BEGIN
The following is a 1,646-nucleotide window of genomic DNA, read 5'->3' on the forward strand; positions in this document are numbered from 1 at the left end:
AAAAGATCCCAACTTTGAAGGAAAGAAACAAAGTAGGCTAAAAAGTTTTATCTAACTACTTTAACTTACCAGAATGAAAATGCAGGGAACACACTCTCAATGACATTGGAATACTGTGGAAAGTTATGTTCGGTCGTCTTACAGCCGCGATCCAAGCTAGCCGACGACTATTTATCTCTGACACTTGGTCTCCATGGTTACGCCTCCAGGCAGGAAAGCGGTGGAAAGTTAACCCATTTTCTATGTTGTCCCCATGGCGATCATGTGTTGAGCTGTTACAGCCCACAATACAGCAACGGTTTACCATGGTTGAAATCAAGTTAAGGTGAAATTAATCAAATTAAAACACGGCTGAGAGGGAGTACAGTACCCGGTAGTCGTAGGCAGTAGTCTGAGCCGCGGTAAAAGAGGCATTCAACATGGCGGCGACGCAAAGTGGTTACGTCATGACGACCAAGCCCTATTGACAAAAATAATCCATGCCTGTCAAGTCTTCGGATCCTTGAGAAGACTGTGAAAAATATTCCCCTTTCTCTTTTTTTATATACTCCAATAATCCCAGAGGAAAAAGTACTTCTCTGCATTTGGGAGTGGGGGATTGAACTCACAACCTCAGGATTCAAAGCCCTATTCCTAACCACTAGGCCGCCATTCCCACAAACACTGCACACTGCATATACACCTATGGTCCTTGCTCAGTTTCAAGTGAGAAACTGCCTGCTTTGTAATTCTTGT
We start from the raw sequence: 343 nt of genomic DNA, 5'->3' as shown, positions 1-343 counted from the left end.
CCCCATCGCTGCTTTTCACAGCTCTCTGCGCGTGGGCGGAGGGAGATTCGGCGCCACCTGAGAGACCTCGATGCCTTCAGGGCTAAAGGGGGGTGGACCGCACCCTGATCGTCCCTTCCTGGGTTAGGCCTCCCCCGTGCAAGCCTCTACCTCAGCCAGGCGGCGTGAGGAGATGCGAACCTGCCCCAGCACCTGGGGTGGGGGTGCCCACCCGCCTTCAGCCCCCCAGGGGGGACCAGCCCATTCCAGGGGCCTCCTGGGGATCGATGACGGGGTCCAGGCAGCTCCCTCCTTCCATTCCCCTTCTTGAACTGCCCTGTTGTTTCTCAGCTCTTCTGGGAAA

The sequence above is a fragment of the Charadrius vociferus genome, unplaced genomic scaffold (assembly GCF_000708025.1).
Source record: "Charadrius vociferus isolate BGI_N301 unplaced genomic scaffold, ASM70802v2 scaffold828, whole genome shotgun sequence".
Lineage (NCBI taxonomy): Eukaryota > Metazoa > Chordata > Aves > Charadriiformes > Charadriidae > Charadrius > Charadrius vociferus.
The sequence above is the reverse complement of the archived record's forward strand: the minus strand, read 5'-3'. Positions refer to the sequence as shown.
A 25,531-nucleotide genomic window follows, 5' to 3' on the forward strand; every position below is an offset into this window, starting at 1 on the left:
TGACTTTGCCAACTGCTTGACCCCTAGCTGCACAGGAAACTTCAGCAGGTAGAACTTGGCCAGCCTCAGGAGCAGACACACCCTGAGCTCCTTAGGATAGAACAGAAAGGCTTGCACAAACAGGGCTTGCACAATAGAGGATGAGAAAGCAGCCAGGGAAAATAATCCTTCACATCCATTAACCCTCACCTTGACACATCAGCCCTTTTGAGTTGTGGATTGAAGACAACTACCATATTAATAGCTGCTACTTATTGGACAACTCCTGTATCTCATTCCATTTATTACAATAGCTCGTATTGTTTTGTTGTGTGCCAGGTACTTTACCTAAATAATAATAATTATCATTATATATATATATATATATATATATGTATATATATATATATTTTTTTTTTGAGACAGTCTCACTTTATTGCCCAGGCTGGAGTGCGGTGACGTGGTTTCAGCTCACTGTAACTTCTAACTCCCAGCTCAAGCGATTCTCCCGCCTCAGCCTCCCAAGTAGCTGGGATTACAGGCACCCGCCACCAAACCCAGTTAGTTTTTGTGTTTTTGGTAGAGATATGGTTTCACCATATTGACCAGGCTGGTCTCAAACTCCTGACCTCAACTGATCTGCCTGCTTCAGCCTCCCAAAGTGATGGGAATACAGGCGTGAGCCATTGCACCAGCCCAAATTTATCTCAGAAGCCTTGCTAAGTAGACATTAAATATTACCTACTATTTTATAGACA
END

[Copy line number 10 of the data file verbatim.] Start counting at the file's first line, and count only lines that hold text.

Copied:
TGACTTTGCCAACTGCTTGACCCCTAGCTGCACAGGAAACTTCAGCAGGTAGAACTTGGCCAGCCTCAGGAGCAGACACACCCTGAGCTCCTTAGGATAGAACAGAAAGGCTTGCACAAACAGGGCTTGCACAATAGAGGATGAGAAAGCAGCCAGGGAAAATAATCCTTCACATCCATTAACCCTCACCTTGACACATCAGCCCTTTTGAGTTGTGGATTGAAGACAACTACCATATTAATAGCTGCTACTTATTGGACAACTCCTGTATCTCATTCCATTTATTACAATAGCTCGTATTGTTTTGTTGTGTGCCAGGTACTTTACCTAAATAATAATAATTATCATTATATATATATATATATATATATATGTATATATATATATATTTTTTTTTTGAGACAGTCTCACTTTATTGCCCAGGCTGGAGTGCGGTGACGTGGTTTCAGCTCACTGTAACTTCTAACTCCCAGCTCAAGCGATTCTCCCGCCTCAGCCTCCCAAGTAGCTGGGATTACAGGCACCCGCCACCAAACCCAGTTAGTTTTTGTGTTTTTGGTAGAGATATGGTTTCACCATATTGACCAGGCTGGTCTCAAACTCCTGACCTCAACTGATCTGCCTGCTTCAGCCTCCCAAAGTGATGGGAATACAGGCGTGAGCCATTGCACCAGCCCAAATTTATCTCAGAAGCCTTGCTAAGTAGACATTAAATATTACCTACTATTTTATAGACA